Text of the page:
I could see the day where self-employed get a lower contributory pension, I don't wish to see it happen,
 
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Leo

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Which goes back to my post that it will be likely the State pension by the time I retire will be means tested and all my contributions during my working life will result in me and others like me not getting a State pension.
Again, your contributions during your working life are used to pay current expenses, they have no bearing on what pension if any you will get in the future.
 

Leo

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12,727
I don't have an issue with paying tax. The issue I have is that everyone should pay tax irrespective of amount. The other issue is the waste of tax collected with no accountability.

Our tax system is always a blunt instrument. Be it the lpt, car tax, vat, income tax, insurance costs. Over spending on capital projects, spending in the health system despite one of the highest spend per head of population.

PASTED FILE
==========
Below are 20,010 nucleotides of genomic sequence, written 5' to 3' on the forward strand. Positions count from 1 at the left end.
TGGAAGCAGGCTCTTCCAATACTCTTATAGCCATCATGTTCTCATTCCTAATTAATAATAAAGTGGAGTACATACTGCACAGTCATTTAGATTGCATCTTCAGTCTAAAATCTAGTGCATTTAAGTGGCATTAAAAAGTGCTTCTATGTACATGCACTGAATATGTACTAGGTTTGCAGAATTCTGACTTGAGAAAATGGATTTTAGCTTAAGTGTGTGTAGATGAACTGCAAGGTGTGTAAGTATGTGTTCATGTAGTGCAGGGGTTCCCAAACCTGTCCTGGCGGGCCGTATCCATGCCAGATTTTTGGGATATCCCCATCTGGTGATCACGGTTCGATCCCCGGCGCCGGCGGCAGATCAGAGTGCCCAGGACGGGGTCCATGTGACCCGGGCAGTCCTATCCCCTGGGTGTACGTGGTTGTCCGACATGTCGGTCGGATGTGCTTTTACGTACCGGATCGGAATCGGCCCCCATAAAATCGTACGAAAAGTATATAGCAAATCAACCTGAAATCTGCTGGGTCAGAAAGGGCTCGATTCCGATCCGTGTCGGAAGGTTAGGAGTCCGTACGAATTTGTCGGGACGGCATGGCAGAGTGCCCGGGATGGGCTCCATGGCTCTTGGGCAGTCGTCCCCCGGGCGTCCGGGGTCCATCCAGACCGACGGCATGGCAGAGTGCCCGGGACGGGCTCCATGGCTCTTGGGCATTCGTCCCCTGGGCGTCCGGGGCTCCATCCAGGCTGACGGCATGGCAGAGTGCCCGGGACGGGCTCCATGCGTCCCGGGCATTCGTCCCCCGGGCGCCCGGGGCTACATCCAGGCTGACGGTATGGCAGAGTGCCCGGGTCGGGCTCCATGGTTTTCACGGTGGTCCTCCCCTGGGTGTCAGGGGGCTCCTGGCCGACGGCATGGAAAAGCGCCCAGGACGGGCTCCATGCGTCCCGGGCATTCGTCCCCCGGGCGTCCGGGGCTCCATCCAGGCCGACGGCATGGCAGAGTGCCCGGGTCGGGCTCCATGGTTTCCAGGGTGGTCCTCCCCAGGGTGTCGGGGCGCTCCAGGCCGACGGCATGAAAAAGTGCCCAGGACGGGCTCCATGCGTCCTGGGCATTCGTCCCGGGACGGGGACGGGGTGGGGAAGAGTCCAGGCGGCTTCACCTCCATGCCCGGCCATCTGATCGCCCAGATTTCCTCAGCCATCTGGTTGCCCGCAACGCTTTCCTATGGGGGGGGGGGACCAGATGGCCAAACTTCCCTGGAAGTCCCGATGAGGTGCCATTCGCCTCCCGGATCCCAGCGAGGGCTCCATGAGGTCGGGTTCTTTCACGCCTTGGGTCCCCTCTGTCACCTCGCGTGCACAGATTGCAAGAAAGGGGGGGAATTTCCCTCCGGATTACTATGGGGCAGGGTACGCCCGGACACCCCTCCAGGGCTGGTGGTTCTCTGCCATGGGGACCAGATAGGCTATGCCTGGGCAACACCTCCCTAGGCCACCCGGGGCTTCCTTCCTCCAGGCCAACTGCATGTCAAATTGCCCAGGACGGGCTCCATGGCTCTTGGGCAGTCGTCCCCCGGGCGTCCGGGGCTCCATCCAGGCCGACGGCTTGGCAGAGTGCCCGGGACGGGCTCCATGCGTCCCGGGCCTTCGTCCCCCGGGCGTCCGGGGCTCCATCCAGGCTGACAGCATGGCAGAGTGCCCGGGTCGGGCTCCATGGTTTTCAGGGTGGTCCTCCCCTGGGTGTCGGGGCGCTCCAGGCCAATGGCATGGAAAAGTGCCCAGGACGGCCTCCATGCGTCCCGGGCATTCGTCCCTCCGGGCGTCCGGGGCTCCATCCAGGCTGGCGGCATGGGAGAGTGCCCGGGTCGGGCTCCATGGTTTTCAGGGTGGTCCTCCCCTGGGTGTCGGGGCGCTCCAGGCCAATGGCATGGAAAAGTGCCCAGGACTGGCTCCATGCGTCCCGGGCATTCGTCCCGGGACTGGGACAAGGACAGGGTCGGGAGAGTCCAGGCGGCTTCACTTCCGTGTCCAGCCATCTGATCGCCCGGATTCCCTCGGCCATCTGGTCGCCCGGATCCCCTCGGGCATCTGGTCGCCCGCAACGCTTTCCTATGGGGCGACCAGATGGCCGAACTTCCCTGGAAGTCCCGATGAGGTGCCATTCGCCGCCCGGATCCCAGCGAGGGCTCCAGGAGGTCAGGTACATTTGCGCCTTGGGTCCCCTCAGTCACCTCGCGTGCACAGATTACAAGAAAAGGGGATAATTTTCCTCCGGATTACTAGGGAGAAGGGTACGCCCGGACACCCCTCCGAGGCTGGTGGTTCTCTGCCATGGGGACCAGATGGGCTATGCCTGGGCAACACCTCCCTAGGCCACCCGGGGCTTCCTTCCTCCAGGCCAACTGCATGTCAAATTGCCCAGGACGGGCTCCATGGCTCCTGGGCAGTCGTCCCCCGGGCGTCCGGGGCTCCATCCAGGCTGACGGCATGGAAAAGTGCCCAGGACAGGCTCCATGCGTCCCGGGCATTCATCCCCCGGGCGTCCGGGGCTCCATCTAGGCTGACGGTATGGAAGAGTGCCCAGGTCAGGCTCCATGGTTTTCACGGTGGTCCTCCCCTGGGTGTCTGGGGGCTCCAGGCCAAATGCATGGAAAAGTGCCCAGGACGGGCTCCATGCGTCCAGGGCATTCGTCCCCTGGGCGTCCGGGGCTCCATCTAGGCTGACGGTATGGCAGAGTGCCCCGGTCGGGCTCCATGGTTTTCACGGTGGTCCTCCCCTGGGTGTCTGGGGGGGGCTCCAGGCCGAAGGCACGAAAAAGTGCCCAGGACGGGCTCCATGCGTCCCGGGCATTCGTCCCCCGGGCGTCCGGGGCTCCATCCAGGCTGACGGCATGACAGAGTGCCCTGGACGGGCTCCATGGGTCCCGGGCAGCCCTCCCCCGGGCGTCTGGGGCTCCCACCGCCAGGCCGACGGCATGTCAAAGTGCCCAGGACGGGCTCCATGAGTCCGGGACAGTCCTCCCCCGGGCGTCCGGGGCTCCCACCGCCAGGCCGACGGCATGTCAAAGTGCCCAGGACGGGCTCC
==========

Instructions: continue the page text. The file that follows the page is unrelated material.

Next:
What do insurance costs have to do with LPT? That and the spending of taxes and the extremely poor value we get are for other threads.
 

kinnjohn

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it is called a contributory pension for a reason, the higher the income the more you pay in prsi you will get the same as everyone else,
If you are on a high income of 100000 payroll prsi is around 14000 more than the state pension of over 12000
an income of 50000 payroll prsi of around 7000,
can you see the day they would get away with mean testing the person who has been paying more in payroll prsi every year than they will receive in contributory pension when they retire,

Mind you there are some shortsighted posters on here who be shouting about not increases in the old-age pension not realizing every euro they get in a pay increase 14.5% is taken in payroll prsi and goes into the prsi fund,
 
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The Horseman

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Again, your contributions during your working life are used to pay current expenses, they have no bearing on what pension if any you will get in the future.
So in your eyes if we don't have enough workers paying income tax when it comes to my retirement its tough.